Sterilization Using Pressurized Steam Autoclave used to sterilize using pressurized steam Increased pressure raises temperature; kills endospores Sterilization typically at 121°C and 15 psi in 15 minutes Longer for larger volumes Flash sterilization at higher temperature can be used Prions thought destroyed at 132°C for 1 hour Copyright © The McGraw-Hill Companies, Inc. Permission required for reproduction or display. Exhaust valve to remove steam after sterilization Valve to control steam to chamber Pressure gauge Safety valve Door Steam Air Jacket Thermometer Trap Pressure regulator Steam supply

21 5.3. Using Heat to Destroy Microorganisms and Viruses
Commercial Canning Process Uses industrial-sized autoclave called retort Designed to destroy Clostridium botulinum endospores Reduce 1012 endospores to only 1 (a 12 D process) Virtually impossible to have so many endospores Critical because otherwise endospores can germinate in canned foods; cells grow in low-acid anaerobic conditions and produce botulinum toxin Canned food commercially sterile Endospores of some thermophiles may survive Usually not a concern; only grow at temperatures well above normal storage

22 5.3. Using Heat to Destroy Microorganisms and Viruses
Dry heat Less effective than moist heat; longer times, higher temperatures necessary 200°C for 90 minutes vs. 121°C for 15 minutes Hot air ovens oxidize cell components, denature proteins Incineration a method of dry heat sterilization Oxidizes cell to ashes Used to destroy medical waste and animal carcasses Laboratory inoculation loop sterilized by flaming

23 5.4. Using Other Physical Methods to Remove or Destroy Microbes
Some materials cannot withstand heat treatment Filtration retains bacteria Filtration of fluids used extensively Membrane filters Small pore size (0.2 µm) Thin Depth filters Thick porous filtration material (e.g., cellulose) Larger pores Electrical charges trap cells Filtration of air High-efficiency particulate air (HEPA) filters remove nearly all microbes from air Copyright © The McGraw-Hill Companies, Inc. Permission required for reproduction or display. Filter Flask Vacuum pump Sterilized fluid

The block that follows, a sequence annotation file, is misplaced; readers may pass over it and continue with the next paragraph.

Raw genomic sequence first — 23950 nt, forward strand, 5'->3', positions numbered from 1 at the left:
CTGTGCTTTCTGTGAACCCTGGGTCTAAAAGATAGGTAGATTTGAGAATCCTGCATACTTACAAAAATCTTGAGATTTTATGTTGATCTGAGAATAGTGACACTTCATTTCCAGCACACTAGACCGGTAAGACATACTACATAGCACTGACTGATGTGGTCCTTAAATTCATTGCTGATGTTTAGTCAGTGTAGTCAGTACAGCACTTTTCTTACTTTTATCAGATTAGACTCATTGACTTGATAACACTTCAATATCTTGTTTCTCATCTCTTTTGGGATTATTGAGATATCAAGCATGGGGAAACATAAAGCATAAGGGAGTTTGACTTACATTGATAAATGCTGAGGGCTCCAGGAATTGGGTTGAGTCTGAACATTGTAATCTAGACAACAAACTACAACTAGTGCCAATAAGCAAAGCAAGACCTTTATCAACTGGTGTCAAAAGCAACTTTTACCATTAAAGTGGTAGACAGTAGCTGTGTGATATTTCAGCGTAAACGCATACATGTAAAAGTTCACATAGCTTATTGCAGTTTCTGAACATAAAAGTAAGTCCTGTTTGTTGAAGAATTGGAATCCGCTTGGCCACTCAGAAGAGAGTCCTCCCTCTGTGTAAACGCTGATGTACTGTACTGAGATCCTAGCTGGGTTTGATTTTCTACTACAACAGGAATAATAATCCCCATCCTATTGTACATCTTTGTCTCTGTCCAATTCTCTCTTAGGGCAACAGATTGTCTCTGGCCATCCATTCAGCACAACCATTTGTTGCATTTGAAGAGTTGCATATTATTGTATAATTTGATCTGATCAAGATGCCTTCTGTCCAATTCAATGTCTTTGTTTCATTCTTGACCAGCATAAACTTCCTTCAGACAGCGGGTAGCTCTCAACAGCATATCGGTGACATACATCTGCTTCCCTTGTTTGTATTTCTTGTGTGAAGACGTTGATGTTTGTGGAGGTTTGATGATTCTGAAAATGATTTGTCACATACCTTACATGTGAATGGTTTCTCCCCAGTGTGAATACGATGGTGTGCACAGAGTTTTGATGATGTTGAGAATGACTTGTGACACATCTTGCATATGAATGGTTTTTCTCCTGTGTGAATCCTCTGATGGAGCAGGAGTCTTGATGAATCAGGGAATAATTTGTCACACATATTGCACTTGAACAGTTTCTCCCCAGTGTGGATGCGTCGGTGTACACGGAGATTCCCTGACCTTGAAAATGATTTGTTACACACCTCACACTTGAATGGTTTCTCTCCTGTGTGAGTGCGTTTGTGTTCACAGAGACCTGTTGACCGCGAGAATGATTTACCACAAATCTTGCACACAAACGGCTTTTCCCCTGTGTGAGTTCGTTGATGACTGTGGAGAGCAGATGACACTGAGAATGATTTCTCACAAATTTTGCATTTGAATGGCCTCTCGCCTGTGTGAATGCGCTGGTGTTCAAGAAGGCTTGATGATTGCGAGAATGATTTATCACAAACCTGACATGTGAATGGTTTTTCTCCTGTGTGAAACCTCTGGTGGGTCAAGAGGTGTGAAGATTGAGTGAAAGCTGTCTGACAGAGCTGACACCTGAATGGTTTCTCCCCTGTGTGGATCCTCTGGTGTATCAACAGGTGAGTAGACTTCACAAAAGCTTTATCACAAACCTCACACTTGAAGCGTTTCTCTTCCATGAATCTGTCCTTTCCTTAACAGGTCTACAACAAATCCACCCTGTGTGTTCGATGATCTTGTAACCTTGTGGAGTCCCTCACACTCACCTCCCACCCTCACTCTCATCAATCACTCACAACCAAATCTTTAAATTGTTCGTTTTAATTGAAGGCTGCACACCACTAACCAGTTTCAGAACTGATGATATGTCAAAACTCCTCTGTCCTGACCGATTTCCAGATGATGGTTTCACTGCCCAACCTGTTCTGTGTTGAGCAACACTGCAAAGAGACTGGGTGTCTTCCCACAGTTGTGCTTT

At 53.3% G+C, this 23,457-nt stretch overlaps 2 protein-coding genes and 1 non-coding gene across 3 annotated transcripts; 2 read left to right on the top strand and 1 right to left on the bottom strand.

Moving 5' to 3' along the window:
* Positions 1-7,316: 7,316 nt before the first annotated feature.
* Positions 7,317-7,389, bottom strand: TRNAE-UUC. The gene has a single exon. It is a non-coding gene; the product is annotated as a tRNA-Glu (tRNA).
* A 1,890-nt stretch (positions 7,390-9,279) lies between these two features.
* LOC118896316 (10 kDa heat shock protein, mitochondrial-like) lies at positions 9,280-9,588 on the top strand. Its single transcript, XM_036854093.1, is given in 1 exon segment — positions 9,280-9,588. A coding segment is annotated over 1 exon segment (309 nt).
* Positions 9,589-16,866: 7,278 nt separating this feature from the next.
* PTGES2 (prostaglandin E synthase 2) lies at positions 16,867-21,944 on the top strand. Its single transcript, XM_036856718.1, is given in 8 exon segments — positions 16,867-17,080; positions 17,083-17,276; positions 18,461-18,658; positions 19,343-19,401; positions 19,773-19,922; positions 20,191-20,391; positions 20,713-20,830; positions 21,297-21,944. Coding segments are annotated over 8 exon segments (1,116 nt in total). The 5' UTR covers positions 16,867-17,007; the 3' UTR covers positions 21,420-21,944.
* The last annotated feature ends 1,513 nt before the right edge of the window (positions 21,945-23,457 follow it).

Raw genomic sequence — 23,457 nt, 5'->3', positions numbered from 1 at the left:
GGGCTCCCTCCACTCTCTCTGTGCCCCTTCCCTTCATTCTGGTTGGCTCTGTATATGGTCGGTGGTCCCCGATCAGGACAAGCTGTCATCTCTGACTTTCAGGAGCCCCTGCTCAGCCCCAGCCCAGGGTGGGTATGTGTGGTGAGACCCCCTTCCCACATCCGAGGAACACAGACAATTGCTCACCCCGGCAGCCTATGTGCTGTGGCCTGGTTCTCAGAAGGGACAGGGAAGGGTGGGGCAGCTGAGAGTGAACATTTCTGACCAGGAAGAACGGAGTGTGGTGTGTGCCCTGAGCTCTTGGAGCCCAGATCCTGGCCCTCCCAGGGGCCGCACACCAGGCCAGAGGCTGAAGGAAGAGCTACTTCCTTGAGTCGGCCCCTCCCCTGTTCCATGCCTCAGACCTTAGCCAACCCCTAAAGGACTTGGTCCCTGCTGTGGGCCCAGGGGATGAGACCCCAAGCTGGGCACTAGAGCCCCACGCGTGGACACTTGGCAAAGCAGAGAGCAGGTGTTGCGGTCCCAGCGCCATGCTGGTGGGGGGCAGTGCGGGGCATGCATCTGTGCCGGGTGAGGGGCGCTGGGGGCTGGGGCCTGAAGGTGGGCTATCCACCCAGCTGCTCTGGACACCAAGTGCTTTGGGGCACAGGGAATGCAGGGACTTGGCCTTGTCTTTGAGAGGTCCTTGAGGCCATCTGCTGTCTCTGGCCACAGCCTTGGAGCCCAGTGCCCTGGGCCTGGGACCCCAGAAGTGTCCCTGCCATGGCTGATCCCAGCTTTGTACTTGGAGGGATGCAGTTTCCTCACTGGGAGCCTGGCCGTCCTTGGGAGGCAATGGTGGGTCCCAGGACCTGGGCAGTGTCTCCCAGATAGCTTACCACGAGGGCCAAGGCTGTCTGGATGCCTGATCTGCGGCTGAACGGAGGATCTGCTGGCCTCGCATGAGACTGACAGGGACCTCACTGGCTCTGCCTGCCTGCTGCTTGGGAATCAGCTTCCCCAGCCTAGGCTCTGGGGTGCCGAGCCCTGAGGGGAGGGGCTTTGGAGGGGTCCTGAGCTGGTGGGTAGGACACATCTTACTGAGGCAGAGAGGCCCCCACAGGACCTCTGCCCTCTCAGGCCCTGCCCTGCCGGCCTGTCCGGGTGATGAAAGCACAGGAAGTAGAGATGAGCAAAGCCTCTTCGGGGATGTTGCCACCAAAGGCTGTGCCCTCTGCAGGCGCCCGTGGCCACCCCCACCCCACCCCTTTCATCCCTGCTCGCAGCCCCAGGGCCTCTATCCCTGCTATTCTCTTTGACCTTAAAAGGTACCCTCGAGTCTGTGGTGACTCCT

24 5.4. Using Other Physical Methods to Remove or Destroy Microbes
Radiation Electromagnetic radiation: radio waves, microwaves, visible and ultraviolet light, X rays, and gamma rays Energy travels in waves; no mass Wavelength inversely proportional to frequency High frequency has more energy than low frequency Copyright © The McGraw-Hill Companies, Inc. Permission required for reproduction or display. Wavelength (nm) 200 300 400 500 600 700 Ultraviolet (UV) light Visible light Ionizing radiation Gamma rays X rays UV Infrared Microwaves Radio waves 10–5 10–3 1 103 106 109 1012 Wavelength (nm) Increasing energy One wavelength Crest Trough Increasing wavelength

25 5.4. Using Other Physical Methods to Remove or Destroy Microbes
Radiation (continued…) Ionizing radiation can remove electrons from atoms Destroys DNA Damages cytoplasmic membranes Reacts with O2 to produce reactive oxygen species Gamma rays and X rays important forms Used to sterilize heat-sensitive materials Generally used after packing Approved for use on foods, although consumer resistance has limited use FDA has approved for fruits, vegetables, and grains (for insect control), pork (for parasite control), and poultry, beef, lamb, and pork (for bacterial control)

26 5.4. Using Other Physical Methods to Remove or Destroy Microbes
Radiation (continued…) Ultraviolet radiation destroys microbes directly Damages DNA Used to destroy microbes in air, water, and on surfaces Poor penetrating power Thin films or coverings can limit effect Cannot kill microbes in solids or turbid liquids Most glass and plastic block Must be carefully used since damaging to skin, eyes Microwaves kill by generated heat, not directly Microwave ovens heat food unevenly, so cells can survive

27 5.4. Using Other Physical Methods to Remove or Destroy Microbes
High Pressure Used in pasteurization of commercial foods E.g., guacamole Avoids problems with high temperature pasteurization Employs high pressure up to 130,000 psi Destroys microbes by denaturing proteins and altering cell permeability Products maintain color, flavor associated with fresh food

28 5.4. Using Other Physical Methods to Remove or Destroy Microbes